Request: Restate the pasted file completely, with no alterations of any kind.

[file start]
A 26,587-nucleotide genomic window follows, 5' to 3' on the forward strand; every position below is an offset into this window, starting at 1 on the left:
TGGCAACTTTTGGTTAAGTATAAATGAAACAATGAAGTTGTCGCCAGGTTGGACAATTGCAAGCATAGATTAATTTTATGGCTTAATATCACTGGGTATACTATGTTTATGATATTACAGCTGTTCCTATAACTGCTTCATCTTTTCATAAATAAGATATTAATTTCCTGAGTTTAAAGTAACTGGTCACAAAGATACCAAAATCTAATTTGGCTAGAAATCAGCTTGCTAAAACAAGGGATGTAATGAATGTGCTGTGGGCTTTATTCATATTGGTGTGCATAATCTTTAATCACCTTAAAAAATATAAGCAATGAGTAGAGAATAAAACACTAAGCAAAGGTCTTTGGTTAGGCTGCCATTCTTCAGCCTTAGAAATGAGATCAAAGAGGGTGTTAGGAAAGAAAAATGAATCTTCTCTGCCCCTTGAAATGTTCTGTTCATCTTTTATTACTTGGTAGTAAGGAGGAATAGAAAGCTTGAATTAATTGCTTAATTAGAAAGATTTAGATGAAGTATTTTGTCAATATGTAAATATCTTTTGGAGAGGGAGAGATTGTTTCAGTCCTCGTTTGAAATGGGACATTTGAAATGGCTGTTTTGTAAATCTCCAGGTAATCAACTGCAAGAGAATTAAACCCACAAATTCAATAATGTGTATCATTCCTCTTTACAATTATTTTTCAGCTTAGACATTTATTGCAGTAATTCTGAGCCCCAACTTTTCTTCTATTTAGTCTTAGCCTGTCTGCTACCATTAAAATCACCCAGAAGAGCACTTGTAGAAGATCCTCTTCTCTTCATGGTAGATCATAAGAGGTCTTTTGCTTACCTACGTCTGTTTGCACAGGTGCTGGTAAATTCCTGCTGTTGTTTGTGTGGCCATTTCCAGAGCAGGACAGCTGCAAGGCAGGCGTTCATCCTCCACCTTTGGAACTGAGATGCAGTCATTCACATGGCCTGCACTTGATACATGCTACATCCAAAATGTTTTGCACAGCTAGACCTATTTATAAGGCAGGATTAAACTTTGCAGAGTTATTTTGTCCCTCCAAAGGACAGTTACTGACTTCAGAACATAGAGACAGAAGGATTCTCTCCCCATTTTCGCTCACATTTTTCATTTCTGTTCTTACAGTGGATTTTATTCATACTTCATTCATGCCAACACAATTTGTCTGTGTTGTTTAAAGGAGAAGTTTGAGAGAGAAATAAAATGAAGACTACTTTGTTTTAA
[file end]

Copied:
A 26,587-nucleotide genomic window follows, 5' to 3' on the forward strand; every position below is an offset into this window, starting at 1 on the left:
TGGCAACTTTTGGTTAAGTATAAATGAAACAATGAAGTTGTCGCCAGGTTGGACAATTGCAAGCATAGATTAATTTTATGGCTTAATATCACTGGGTATACTATGTTTATGATATTACAGCTGTTCCTATAACTGCTTCATCTTTTCATAAATAAGATATTAATTTCCTGAGTTTAAAGTAACTGGTCACAAAGATACCAAAATCTAATTTGGCTAGAAATCAGCTTGCTAAAACAAGGGATGTAATGAATGTGCTGTGGGCTTTATTCATATTGGTGTGCATAATCTTTAATCACCTTAAAAAATATAAGCAATGAGTAGAGAATAAAACACTAAGCAAAGGTCTTTGGTTAGGCTGCCATTCTTCAGCCTTAGAAATGAGATCAAAGAGGGTGTTAGGAAAGAAAAATGAATCTTCTCTGCCCCTTGAAATGTTCTGTTCATCTTTTATTACTTGGTAGTAAGGAGGAATAGAAAGCTTGAATTAATTGCTTAATTAGAAAGATTTAGATGAAGTATTTTGTCAATATGTAAATATCTTTTGGAGAGGGAGAGATTGTTTCAGTCCTCGTTTGAAATGGGACATTTGAAATGGCTGTTTTGTAAATCTCCAGGTAATCAACTGCAAGAGAATTAAACCCACAAATTCAATAATGTGTATCATTCCTCTTTACAATTATTTTTCAGCTTAGACATTTATTGCAGTAATTCTGAGCCCCAACTTTTCTTCTATTTAGTCTTAGCCTGTCTGCTACCATTAAAATCACCCAGAAGAGCACTTGTAGAAGATCCTCTTCTCTTCATGGTAGATCATAAGAGGTCTTTTGCTTACCTACGTCTGTTTGCACAGGTGCTGGTAAATTCCTGCTGTTGTTTGTGTGGCCATTTCCAGAGCAGGACAGCTGCAAGGCAGGCGTTCATCCTCCACCTTTGGAACTGAGATGCAGTCATTCACATGGCCTGCACTTGATACATGCTACATCCAAAATGTTTTGCACAGCTAGACCTATTTATAAGGCAGGATTAAACTTTGCAGAGTTATTTTGTCCCTCCAAAGGACAGTTACTGACTTCAGAACATAGAGACAGAAGGATTCTCTCCCCATTTTCGCTCACATTTTTCATTTCTGTTCTTACAGTGGATTTTATTCATACTTCATTCATGCCAACACAATTTGTCTGTGTTGTTTAAAGGAGAAGTTTGAGAGAGAAATAAAATGAAGACTACTTTGTTTTAA